By Peter Maguire
By Charles Lam
By Charles Lam
By Andrew Galvin
By R. Scott Moxley
By Gustavo Arellano
By R. Scott Moxley
By R. Scott Moxley
Wednesday, June 23 Something called a Gordon Smith sends out a press release announcing he will have a thing or two to say about John Kerry's current "Pessimism Tour," as he calls it. The presumptive Democratic presidential candidate will be talking to the American Federation of State, County and Municipal Employees in the Anaheim Convention Center tomorrow, and Smith, whom the release claims is a U.S. senator from Oregon, is outraged Kerry will be talking about such seditious subjects as outsourcing, health care and Social Security, not to mention the roll back of significant "Casual Friday" gains. Not in Gordon Smith's America! Any criticism of White House policy is pessimistic—i.e., unpatriotic—and requiring an adjustment of one's nabobism—an alteration known in poli-psych parlance as the Agnew Corollary. What's there to be pessimistic about, anyway? Smith is the same guy who's told gay Republicans they can trust George W. Bush not because he's a great guy, or even likes them, but because his anti-gay agenda probably wouldn't get through the Senate. Don't worry about it, that's Gordon Smith's America. Of course, what would he have to worry about? According to a June 14 Associated Press report, Smith "is still the Pacific Northwest's wealthiest senator, according to new financial-disclosure reports: Smith and his wife reported at least $8 million in assets last year. Smith, the region's only Senate Republican, could be worth as much as $33 million." See, it's all good.
Thursday, June 24 Over the years, Arnold Schwarzenegger has battled killer robots, sweaty terrorists, fey Batmen, consonants, the California electoral process and the stain of a little something called Junior. But not until today has he crossed an opponent for which he is no match: pet owners. After announcing the state would save $14 million if animal shelters were allowed to euthanize dogs and cats within 72 hours of arrival, regardless of whether the facility was open to the public during those three days—it already puts animals down at a Soylent Green-like pace; 600,000 last year—he quickly reverses himself after a torrent of protests. "That's not me," he says, admitting his mistake, and everyone has a good laugh and says what a good guy he is for admitting he was wrong. "It shows the governor has a disarming ability to confess a mistake and reverse course," says Tom Hayden. No it doesn't. It shows the governor will throw any crazy/inhumane idea out there and see if anyone notices, or have you forgotten that virtually his first act as governor was to propose cutting funding to the developmentally disabled? Oh, people are upset about that? My mistake. How about shaking down the Indians? No problem? Cool. This dude is dangerous because no one thinks he's dangerous. He will go after anything, anyone and wait for someone to call him on it. Asthmatic nuns, you have been warned.
Friday, June 25 "We'd like to remind you that smoking is not allowed in the theater—even for medicinal purposes." So begins the 10:20 p.m., opening-night screening of Fahrenheit 9/11 at the Lido Theater in Newport Beach. The film plays to a packed audience that spends its time laughing, cheering, shouting and crying, "Slut!" in response to Britney Spears saying she "believes" in her president, no doubt for his strong stand on the sanctity of marriage. There's also audible sobbing, not to mention momentary panic when a glass bottle breaks and most of the theater tries not to breath in. After the movie, a small woman in her 60s with long blond hair and a headband reading, "Register!" stands outside the theater passing out voter-registration forms as well as information on how to get more involved with the Democratic Party. "Can I mail this in?" asks one fresh-faced young'un, likely not even 18. "My parents say I have to leave now."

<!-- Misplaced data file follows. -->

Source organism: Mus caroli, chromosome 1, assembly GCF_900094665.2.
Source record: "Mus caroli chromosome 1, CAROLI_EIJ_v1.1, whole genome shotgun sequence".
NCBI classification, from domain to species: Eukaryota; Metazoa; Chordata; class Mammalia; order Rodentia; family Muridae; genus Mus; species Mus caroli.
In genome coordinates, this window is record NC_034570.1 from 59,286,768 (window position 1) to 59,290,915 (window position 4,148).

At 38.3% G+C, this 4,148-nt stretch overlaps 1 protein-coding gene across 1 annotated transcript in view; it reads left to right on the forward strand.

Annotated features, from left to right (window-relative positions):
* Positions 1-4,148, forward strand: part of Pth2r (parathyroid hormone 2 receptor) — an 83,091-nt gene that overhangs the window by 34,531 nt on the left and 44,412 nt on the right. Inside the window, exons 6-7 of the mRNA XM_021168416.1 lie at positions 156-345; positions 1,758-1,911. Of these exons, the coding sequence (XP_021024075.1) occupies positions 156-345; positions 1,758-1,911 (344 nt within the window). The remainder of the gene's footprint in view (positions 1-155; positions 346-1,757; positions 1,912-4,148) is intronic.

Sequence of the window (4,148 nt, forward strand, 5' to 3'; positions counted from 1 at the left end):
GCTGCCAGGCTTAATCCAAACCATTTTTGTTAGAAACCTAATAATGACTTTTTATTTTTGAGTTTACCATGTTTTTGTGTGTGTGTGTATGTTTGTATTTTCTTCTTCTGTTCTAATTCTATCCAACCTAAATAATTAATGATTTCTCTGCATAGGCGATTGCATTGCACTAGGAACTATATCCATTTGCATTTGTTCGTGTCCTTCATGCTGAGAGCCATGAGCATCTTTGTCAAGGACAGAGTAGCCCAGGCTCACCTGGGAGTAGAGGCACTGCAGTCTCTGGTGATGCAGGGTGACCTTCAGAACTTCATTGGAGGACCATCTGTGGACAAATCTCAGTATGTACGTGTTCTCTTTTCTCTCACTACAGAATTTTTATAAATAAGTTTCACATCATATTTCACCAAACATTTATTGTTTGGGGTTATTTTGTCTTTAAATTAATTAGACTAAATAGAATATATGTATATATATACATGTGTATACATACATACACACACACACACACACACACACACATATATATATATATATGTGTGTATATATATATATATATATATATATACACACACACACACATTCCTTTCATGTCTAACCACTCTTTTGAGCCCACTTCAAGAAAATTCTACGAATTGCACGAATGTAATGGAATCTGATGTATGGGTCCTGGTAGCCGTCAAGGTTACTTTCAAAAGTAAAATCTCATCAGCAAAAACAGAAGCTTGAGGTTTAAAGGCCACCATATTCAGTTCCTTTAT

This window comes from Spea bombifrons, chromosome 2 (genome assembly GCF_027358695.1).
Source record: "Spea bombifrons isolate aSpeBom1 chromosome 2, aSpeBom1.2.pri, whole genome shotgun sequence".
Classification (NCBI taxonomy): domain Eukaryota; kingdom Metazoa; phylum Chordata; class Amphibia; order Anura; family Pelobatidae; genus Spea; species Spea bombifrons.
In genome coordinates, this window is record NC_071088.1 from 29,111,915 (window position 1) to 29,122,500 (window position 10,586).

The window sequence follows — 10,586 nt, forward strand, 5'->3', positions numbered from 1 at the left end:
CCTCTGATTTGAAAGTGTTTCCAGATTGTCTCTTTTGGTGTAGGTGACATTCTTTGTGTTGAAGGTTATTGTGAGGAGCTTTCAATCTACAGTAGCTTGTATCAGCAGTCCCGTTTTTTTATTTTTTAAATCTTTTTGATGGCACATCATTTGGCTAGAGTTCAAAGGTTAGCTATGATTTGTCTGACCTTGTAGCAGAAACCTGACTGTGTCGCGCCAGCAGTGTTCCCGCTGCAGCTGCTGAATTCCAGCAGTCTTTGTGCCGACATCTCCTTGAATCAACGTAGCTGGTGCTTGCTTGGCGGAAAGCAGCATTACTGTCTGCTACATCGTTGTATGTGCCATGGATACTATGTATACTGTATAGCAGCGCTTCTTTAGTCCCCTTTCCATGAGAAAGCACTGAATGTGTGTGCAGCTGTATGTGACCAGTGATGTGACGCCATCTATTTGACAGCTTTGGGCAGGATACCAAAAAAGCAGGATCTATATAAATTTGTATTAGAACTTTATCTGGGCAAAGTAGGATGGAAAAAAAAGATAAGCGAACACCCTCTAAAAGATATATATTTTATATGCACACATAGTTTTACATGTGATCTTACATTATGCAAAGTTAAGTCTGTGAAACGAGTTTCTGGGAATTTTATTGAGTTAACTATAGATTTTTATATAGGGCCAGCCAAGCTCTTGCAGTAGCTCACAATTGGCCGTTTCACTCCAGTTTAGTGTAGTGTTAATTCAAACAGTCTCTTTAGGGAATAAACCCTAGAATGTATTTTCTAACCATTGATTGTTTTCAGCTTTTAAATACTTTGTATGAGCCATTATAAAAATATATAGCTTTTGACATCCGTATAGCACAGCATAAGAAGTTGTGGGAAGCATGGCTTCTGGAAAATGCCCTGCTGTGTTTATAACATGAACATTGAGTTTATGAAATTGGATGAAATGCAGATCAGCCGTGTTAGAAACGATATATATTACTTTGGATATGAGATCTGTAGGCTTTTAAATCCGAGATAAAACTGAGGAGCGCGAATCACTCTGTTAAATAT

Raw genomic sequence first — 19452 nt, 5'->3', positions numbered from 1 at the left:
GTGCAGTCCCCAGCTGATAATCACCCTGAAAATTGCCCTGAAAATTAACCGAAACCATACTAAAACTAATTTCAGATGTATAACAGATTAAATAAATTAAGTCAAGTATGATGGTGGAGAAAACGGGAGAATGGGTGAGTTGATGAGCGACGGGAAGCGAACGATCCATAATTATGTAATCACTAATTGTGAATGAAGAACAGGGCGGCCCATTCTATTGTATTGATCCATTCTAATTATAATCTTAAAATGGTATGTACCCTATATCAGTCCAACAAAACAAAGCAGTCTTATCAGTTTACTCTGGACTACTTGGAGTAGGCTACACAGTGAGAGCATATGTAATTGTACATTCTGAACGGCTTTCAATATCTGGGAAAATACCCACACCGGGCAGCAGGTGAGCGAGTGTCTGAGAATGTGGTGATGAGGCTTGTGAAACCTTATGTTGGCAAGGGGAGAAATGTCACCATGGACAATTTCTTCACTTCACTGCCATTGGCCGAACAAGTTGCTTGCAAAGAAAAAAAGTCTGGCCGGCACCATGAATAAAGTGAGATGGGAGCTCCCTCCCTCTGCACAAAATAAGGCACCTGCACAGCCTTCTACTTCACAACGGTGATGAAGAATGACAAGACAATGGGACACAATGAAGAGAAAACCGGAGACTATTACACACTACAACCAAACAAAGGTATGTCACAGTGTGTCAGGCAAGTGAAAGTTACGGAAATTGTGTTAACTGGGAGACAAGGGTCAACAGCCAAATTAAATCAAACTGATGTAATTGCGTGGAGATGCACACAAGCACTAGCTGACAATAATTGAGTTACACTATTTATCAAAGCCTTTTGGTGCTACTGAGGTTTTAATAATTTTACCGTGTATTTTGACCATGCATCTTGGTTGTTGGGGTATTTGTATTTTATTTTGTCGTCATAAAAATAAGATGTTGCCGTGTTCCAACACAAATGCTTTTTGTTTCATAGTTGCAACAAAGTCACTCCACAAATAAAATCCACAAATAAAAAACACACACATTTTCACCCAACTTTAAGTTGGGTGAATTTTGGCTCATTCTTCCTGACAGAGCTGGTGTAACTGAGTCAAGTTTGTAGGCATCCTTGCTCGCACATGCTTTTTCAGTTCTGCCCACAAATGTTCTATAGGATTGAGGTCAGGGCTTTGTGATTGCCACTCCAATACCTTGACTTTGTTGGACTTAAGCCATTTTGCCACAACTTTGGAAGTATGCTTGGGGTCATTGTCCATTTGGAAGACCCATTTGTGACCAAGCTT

Saturday, June 26 As people start rushing to their seats to see this evening's Fahrenheit 9/11 screening at the AMC 30 at the Block at Orange, a beefy security guard yells out that anyone who leaves the theater without their ticket will not be allowed back in. "What are you, a Republican?" somebody shouts. And so it goes. Whenever something viciously anti-Bush is said, applause starts, many times followed by cheers, especially when a U.S. soldier with nerve damage and a Purple Heart tells the camera he'd been a Republican his whole life but planned to vote Democrat—so "that fool" won't get re-elected. And not everyone in the audience fits the lefty-liberal mold. A middle-aged man who looks like your typical Orange County conservative sounds as if he's being tormented with a cattle prod—or the truth—as the movie profiles the many relationships between the Bush and Bin Laden families: "Oh, no!" "My God, no!" "Aw, geez!" There are, of course, exceptions, like when one personclapped in approval of a U.S. soldier saying he hates "this fucking country" (he was talking about Iraq). Still, the biggest boo of the night was bestowed not on Bush or bin Laden, but, you guessed it, Britney. I love this fucking country.
Sunday, June 27 Fahrenheit 9/11 makes $21.6 million at the box office this weekend, making it in three days the greatest grossing documentary of all time—chew on that, Nanook of the North! This is bad news for George Bush and Britney Spears, but even worse for Disney's Michael Eisner, who refused to release the film apparently because he feared its provocative subject matter would make it too popular. So far this year, Eisner's company has a perfect record of releasing nine movies with nary a one cracking $20 million in its opening week.